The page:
Re: Cat has been diagnosed w/ hypertrophic cardiomyopathy
- Hi John, I am so sorry to hear about Winston's difficulties. If you
can, I would bring him to a veterinary cardiologist ASAP to have an
echocardiogram. Maybe Winston needs more/different medication then
he is receiving. There are some folks on this list whose cats have
had saddle thrombus so hopefully they can share their experiences
Our cat, Gus, while he has not thrown a clot, is high risk for blood
clots. He was on 81mg aspirin every 3 days for about 6 months and
then a 1cm clot was seen in his heart in August `02 (via
echocardiogram). The vet recommended that he be put on a more
potent blood thinner. We talked to a few cardiologists who all
believed aspirin was not effective for his situation. Gus has
severe hypertrophic obstructive cardiomyopathy and a very large left
atrium with spontaneous contrast. Under the direction of our vet
cardiologist, Gus is now on a low molecular weight heparin injection
Did the vet initially give Winston a more potent blood thinner? Our
vet told us that if Gus throws a clot to rush him to the vet ASAP so
they can administer heparin, among other things.
I guess every situation is different. I hope some of this info.
Here's a good link on thromboembolic disease:
We will keep you both in our thoughts.
Keep us posted.
Steph & Gus
--- In email@example.com, "jnewland27 <jnewland27@y...>"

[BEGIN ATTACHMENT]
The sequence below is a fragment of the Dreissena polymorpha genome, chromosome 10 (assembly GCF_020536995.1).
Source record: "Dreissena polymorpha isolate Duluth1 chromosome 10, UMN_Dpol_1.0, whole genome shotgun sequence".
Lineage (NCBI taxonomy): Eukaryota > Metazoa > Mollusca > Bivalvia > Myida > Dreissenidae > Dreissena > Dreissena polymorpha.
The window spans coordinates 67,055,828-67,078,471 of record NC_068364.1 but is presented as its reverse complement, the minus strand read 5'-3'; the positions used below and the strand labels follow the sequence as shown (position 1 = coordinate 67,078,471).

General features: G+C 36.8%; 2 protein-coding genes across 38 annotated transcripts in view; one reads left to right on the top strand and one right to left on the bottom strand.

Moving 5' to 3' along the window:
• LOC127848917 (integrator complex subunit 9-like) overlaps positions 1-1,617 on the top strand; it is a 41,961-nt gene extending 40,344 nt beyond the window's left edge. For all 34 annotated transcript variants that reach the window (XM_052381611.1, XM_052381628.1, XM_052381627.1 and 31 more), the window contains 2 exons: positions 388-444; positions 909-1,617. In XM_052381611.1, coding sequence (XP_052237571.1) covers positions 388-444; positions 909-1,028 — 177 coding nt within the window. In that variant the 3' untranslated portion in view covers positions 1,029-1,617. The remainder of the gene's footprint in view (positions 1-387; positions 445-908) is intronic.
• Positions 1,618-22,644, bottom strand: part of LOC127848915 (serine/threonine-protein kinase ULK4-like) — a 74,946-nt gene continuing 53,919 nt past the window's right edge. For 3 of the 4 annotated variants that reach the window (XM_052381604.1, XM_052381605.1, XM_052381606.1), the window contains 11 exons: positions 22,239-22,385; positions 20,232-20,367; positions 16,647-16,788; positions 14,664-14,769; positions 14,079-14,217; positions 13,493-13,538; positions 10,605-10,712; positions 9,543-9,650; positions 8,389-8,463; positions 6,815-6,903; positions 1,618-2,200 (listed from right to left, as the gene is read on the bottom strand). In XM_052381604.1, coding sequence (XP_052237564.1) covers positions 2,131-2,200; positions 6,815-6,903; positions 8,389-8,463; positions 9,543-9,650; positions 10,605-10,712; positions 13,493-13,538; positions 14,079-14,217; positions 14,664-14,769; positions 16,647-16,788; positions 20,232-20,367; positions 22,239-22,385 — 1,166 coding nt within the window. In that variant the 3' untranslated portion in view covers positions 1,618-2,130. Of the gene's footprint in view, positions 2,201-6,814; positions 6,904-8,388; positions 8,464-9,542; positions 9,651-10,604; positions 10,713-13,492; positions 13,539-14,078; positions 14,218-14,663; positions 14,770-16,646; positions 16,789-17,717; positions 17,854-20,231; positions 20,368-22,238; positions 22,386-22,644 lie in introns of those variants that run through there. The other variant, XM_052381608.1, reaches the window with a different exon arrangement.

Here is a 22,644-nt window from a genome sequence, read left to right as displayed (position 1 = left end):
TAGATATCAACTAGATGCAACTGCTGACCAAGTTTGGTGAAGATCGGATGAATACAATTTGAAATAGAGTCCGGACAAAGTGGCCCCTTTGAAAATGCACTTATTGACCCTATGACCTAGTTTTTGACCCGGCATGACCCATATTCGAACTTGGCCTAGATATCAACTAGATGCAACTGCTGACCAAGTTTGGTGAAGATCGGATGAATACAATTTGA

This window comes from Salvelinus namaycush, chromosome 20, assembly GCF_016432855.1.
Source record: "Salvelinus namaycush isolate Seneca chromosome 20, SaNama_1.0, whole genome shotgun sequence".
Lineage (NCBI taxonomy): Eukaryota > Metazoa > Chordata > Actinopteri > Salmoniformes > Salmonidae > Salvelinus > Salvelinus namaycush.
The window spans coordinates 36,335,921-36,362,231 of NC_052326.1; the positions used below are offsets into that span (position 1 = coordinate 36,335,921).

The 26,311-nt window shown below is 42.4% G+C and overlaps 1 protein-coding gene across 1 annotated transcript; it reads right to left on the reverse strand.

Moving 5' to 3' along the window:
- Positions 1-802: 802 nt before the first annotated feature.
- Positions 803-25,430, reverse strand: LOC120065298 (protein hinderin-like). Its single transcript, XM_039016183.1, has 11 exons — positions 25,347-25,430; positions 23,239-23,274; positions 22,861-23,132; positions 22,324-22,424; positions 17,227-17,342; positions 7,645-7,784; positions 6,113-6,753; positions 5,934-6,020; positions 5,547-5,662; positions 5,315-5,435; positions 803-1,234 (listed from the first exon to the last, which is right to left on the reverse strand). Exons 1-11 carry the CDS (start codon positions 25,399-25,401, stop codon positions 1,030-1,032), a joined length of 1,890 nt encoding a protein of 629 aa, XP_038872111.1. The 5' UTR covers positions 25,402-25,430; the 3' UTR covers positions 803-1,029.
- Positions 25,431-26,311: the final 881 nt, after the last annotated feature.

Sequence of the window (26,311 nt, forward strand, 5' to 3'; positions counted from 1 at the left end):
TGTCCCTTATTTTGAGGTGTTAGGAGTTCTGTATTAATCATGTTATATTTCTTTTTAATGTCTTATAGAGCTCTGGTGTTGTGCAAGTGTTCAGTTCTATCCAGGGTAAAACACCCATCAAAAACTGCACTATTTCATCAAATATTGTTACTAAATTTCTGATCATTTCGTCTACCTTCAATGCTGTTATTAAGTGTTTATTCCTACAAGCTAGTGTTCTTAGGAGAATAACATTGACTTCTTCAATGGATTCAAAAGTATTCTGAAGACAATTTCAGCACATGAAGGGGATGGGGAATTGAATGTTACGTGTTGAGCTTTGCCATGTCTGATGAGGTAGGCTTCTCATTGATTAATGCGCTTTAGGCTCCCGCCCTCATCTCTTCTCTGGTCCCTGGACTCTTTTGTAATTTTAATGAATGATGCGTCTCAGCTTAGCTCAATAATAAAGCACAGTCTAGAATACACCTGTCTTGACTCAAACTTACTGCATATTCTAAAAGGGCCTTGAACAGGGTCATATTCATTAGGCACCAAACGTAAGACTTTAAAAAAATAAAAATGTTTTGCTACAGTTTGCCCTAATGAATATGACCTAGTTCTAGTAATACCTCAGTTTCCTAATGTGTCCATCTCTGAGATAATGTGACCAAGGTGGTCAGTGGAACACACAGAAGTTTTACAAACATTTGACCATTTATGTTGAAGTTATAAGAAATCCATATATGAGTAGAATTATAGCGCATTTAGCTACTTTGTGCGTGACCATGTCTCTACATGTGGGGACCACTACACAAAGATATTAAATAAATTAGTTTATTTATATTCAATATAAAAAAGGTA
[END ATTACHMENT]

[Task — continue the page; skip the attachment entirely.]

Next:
> Our Winston was recently diagnosed with hypertrophiccardiomyopathy.
> He had an "episode" a week ago. We found him near his food bowl,
> when he tried to stand, his back legs would not respond (saddleof
> thrombus). We did not know what happened, but after a short period
> time, he was able to use both legs, but one foot was notresponsive.
> We took him to the vet, but for some reason, the vet did not
> him at this time. We brought him home, and he began to get betterand
> better. He had full use of his back foot, and was eating again.on
> Exactly a week later, he had another episode. We found him laying
> the floor upstairs, and he was panting. Again, he did not have theuse
> of his legs (but it was all 4). We calmed him down, and hisbreathing
> became normal again. The paralysis was in his front right paw thiscall
> time. It was late at night, so we waited til the next morning to
> the vet. They said bring him in right away. Well, with the help ofan
> x-ray, he was finally diagnosed with hypertrophic cardiomyopathy. AHe
> diagnosis that I was dreading. We are attempting to set up an
> appointment for a echo-cardiogram to pinpoint the diagnosis and get
> him on a proper drug.
> He stayed at the ICU unit for approx. 24 hours, and was sent home.
> has stabilized, and is moving his paw, but still has difficultyso
> placing weight on it.
> He is on lasix (diuretic) and aspirin (for clots). I've read about
> many other drugs and therapies, that my head is spinning. I knowthat
> the lifespan after this diagnosis varies dramatically. I need anygive
> information concerning longevity and comfort.
> I thank all of you, in advance, for any information that you can